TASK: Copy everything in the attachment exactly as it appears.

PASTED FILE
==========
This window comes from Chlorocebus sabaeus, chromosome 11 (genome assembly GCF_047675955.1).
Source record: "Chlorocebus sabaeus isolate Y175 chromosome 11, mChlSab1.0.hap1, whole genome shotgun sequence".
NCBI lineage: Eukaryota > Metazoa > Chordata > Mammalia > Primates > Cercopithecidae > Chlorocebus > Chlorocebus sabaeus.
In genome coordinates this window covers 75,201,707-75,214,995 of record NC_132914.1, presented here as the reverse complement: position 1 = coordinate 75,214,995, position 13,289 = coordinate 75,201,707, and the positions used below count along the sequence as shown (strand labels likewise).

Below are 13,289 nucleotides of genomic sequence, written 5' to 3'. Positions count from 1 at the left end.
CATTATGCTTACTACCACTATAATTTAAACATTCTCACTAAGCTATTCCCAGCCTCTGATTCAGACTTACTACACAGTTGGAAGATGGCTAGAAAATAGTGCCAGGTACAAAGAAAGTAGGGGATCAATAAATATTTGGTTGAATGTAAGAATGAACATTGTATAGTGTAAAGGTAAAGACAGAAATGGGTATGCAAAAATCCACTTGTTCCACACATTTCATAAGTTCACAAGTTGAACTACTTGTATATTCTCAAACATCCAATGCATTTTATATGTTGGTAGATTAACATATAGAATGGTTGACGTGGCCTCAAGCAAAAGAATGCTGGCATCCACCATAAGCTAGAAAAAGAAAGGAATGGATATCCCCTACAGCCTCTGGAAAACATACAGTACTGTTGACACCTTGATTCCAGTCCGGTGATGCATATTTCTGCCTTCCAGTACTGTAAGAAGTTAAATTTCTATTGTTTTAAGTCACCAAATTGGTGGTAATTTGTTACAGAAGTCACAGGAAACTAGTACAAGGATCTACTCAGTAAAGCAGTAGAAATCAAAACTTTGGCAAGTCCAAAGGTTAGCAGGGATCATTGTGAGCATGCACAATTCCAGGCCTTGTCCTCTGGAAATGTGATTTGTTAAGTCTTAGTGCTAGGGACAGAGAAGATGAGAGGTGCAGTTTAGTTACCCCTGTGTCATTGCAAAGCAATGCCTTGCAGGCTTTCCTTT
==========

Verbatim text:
This window comes from Chlorocebus sabaeus, chromosome 11 (genome assembly GCF_047675955.1).
Source record: "Chlorocebus sabaeus isolate Y175 chromosome 11, mChlSab1.0.hap1, whole genome shotgun sequence".
NCBI lineage: Eukaryota > Metazoa > Chordata > Mammalia > Primates > Cercopithecidae > Chlorocebus > Chlorocebus sabaeus.
In genome coordinates this window covers 75,201,707-75,214,995 of record NC_132914.1, presented here as the reverse complement: position 1 = coordinate 75,214,995, position 13,289 = coordinate 75,201,707, and the positions used below count along the sequence as shown (strand labels likewise).

Below are 13,289 nucleotides of genomic sequence, written 5' to 3'. Positions count from 1 at the left end.
CATTATGCTTACTACCACTATAATTTAAACATTCTCACTAAGCTATTCCCAGCCTCTGATTCAGACTTACTACACAGTTGGAAGATGGCTAGAAAATAGTGCCAGGTACAAAGAAAGTAGGGGATCAATAAATATTTGGTTGAATGTAAGAATGAACATTGTATAGTGTAAAGGTAAAGACAGAAATGGGTATGCAAAAATCCACTTGTTCCACACATTTCATAAGTTCACAAGTTGAACTACTTGTATATTCTCAAACATCCAATGCATTTTATATGTTGGTAGATTAACATATAGAATGGTTGACGTGGCCTCAAGCAAAAGAATGCTGGCATCCACCATAAGCTAGAAAAAGAAAGGAATGGATATCCCCTACAGCCTCTGGAAAACATACAGTACTGTTGACACCTTGATTCCAGTCCGGTGATGCATATTTCTGCCTTCCAGTACTGTAAGAAGTTAAATTTCTATTGTTTTAAGTCACCAAATTGGTGGTAATTTGTTACAGAAGTCACAGGAAACTAGTACAAGGATCTACTCAGTAAAGCAGTAGAAATCAAAACTTTGGCAAGTCCAAAGGTTAGCAGGGATCATTGTGAGCATGCACAATTCCAGGCCTTGTCCTCTGGAAATGTGATTTGTTAAGTCTTAGTGCTAGGGACAGAGAAGATGAGAGGTGCAGTTTAGTTACCCCTGTGTCATTGCAAAGCAATGCCTTGCAGGCTTTCCTTT